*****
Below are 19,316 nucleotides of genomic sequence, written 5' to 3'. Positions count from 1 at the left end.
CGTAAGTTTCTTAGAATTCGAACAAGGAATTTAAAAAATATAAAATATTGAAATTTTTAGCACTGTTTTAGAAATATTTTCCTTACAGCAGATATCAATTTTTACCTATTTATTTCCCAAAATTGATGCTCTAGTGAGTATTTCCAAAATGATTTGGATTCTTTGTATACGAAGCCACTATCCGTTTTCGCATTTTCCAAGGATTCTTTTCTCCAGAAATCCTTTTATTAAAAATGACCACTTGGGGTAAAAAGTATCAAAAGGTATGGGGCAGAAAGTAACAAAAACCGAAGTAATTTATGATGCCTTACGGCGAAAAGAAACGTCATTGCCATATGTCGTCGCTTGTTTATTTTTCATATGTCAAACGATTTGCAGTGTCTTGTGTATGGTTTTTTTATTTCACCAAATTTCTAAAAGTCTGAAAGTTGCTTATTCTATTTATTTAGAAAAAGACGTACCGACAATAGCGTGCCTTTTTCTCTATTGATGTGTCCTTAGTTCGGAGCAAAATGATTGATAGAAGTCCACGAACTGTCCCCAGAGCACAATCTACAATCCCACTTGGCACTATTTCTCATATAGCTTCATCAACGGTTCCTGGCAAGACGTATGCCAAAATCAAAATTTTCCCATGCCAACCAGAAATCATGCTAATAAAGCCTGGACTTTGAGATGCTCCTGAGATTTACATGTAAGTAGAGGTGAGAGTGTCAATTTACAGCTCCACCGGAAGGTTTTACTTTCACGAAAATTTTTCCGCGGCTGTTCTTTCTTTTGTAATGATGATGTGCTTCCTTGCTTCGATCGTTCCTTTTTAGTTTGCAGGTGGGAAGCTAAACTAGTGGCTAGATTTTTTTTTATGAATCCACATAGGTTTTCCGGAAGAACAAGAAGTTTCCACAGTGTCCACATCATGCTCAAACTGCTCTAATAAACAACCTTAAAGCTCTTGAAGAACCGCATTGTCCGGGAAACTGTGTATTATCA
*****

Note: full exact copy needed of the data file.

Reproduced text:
Below are 19,316 nucleotides of genomic sequence, written 5' to 3'. Positions count from 1 at the left end.
CGTAAGTTTCTTAGAATTCGAACAAGGAATTTAAAAAATATAAAATATTGAAATTTTTAGCACTGTTTTAGAAATATTTTCCTTACAGCAGATATCAATTTTTACCTATTTATTTCCCAAAATTGATGCTCTAGTGAGTATTTCCAAAATGATTTGGATTCTTTGTATACGAAGCCACTATCCGTTTTCGCATTTTCCAAGGATTCTTTTCTCCAGAAATCCTTTTATTAAAAATGACCACTTGGGGTAAAAAGTATCAAAAGGTATGGGGCAGAAAGTAACAAAAACCGAAGTAATTTATGATGCCTTACGGCGAAAAGAAACGTCATTGCCATATGTCGTCGCTTGTTTATTTTTCATATGTCAAACGATTTGCAGTGTCTTGTGTATGGTTTTTTTATTTCACCAAATTTCTAAAAGTCTGAAAGTTGCTTATTCTATTTATTTAGAAAAAGACGTACCGACAATAGCGTGCCTTTTTCTCTATTGATGTGTCCTTAGTTCGGAGCAAAATGATTGATAGAAGTCCACGAACTGTCCCCAGAGCACAATCTACAATCCCACTTGGCACTATTTCTCATATAGCTTCATCAACGGTTCCTGGCAAGACGTATGCCAAAATCAAAATTTTCCCATGCCAACCAGAAATCATGCTAATAAAGCCTGGACTTTGAGATGCTCCTGAGATTTACATGTAAGTAGAGGTGAGAGTGTCAATTTACAGCTCCACCGGAAGGTTTTACTTTCACGAAAATTTTTCCGCGGCTGTTCTTTCTTTTGTAATGATGATGTGCTTCCTTGCTTCGATCGTTCCTTTTTAGTTTGCAGGTGGGAAGCTAAACTAGTGGCTAGATTTTTTTTTATGAATCCACATAGGTTTTCCGGAAGAACAAGAAGTTTCCACAGTGTCCACATCATGCTCAAACTGCTCTAATAAACAACCTTAAAGCTCTTGAAGAACCGCATTGTCCGGGAAACTGTGTATTATCA